Population genetic evaluations within a co-distributed taxonomic group: a multi-species approach to conservation planning

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Animal Conservation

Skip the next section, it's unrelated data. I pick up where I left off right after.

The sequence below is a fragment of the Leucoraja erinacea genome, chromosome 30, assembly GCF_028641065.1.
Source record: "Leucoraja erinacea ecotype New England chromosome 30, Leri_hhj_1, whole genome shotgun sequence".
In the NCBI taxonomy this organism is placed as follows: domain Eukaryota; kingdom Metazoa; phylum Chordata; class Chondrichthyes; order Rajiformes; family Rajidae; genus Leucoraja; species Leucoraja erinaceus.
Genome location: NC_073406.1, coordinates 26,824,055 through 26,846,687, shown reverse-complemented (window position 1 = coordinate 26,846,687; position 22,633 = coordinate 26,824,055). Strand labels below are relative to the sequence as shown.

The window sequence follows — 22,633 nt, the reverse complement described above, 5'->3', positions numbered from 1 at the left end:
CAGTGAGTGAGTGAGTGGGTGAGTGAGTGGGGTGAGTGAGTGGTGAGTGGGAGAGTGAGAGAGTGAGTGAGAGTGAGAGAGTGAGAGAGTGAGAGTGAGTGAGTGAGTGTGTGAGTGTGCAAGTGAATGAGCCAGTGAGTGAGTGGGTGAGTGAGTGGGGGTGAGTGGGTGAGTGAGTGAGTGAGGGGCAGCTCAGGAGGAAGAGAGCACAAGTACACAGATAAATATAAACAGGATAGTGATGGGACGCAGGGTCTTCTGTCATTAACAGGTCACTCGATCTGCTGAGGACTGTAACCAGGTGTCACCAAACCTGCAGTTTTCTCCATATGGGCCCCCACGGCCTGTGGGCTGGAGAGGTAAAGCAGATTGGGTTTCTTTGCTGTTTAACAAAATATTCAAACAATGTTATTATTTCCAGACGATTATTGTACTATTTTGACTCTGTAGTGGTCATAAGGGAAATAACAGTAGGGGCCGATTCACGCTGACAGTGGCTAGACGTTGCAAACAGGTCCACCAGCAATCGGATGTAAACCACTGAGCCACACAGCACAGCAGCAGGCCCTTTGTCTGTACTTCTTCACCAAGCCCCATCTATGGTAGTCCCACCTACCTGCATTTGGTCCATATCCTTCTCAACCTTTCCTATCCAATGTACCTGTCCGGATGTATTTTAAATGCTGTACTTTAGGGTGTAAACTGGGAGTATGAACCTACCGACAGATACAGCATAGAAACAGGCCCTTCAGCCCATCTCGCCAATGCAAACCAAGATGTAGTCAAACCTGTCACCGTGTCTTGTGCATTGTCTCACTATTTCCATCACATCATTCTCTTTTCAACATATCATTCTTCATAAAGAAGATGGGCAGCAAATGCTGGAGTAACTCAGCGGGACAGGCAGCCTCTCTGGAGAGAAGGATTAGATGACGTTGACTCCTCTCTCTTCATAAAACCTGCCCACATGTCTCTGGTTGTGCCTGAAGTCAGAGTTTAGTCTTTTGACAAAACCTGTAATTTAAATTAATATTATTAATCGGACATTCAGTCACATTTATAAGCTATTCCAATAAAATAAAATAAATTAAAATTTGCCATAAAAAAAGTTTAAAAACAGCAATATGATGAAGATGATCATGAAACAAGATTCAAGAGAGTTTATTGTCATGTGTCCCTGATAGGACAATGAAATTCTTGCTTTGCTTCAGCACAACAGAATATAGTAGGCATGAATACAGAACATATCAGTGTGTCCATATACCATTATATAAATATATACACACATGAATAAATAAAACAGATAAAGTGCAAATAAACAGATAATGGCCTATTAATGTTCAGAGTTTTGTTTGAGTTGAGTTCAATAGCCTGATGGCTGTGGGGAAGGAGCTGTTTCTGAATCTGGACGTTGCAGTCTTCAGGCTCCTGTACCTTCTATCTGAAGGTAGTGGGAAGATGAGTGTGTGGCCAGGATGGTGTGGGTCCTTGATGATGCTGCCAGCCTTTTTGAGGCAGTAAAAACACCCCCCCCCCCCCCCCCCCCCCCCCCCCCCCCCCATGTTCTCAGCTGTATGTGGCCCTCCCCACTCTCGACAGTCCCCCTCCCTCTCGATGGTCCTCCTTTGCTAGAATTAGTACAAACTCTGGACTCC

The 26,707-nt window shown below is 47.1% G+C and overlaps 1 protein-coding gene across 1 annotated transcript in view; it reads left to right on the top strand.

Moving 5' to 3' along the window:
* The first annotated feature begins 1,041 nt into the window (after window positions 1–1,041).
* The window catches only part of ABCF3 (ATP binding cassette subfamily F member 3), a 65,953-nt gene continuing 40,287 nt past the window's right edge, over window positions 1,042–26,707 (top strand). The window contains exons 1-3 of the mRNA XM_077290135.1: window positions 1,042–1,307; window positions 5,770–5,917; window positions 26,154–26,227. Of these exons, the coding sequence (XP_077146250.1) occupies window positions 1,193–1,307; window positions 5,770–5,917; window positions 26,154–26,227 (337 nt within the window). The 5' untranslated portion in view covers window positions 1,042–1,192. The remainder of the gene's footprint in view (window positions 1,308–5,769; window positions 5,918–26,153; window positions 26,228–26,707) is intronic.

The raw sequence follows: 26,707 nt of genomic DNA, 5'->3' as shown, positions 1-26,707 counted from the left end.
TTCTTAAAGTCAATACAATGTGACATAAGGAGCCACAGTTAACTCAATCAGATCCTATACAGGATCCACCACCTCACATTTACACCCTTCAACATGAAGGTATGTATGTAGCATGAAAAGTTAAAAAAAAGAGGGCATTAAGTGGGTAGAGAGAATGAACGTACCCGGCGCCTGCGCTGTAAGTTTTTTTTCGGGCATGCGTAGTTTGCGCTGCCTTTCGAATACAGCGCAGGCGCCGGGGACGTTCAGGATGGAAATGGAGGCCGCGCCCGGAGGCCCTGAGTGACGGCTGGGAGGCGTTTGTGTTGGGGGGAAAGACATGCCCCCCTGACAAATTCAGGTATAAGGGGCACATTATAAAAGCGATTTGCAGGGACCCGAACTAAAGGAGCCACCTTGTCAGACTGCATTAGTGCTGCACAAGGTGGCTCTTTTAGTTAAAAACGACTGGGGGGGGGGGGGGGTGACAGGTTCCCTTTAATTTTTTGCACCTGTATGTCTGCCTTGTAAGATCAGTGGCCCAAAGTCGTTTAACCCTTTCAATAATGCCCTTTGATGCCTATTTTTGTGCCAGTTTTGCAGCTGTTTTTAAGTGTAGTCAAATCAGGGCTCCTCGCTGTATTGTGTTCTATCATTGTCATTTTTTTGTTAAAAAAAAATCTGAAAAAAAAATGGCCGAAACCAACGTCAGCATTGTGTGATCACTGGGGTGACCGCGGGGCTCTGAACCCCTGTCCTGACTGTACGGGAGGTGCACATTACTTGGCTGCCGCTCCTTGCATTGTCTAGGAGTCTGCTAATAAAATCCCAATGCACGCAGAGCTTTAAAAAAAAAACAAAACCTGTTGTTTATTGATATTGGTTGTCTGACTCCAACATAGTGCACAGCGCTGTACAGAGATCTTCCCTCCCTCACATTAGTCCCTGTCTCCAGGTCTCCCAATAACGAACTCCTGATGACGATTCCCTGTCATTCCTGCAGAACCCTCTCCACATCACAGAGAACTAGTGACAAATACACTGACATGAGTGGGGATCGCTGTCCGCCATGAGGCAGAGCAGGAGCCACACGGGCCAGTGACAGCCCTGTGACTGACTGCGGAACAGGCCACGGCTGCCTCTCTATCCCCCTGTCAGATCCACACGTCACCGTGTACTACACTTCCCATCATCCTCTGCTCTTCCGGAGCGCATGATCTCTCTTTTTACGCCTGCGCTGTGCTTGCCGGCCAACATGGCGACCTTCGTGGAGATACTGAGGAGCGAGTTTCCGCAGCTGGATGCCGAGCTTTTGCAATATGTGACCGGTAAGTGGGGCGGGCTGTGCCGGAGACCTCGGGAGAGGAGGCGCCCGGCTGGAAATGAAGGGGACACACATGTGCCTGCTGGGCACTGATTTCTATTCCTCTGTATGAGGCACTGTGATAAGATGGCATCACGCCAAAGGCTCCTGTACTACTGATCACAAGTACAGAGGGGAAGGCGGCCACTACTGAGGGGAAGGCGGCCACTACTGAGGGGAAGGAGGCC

Multi-species approaches provide valuable insight for conservation planning, yet most studies focus on only one species while generalizing across taxa. Here, we employed 5–14 microsatellite DNA loci to evaluate population genetic patterns and future vulnerability for a freshwater turtle assemblage distributed across north-eastern Illinois. Focal species (Emydoidea blandingii, Clemmys guttata, Chrysemys picta and Chelydra serpentina) differ in conservation status as well as in ecological and life-history traits, which modulate gene flow across heterogeneous landscapes. We hypothesized (1) common and more ubiquitous species (C. picta and C. serpentina) would exhibit higher levels of genetic connectivity compared to species more restricted in distributions and with an elevated conservation status (E. blandingii and C. guttata) and (2) endangered species exhibit a greater loss of future genetic diversity. We found that genetic patterns varied considerably among co-distributed species. Endangered species had lower levels of genetic diversity and gene flow, more pronounced genetic structure and a higher risk of genetic drift compared to common species, thus supporting our hypotheses. The observed patterns are potentially attributable to life-history and ecological traits and will affect the long-term viability of the four species within a modified north-eastern Illinois landscape. Our study is an important first step for understanding how landscape features and species-specific traits interact to affect gene flow and population genetic structure within altered landscapes. It also underscores how multi-species approaches can be informative for conservation actions.

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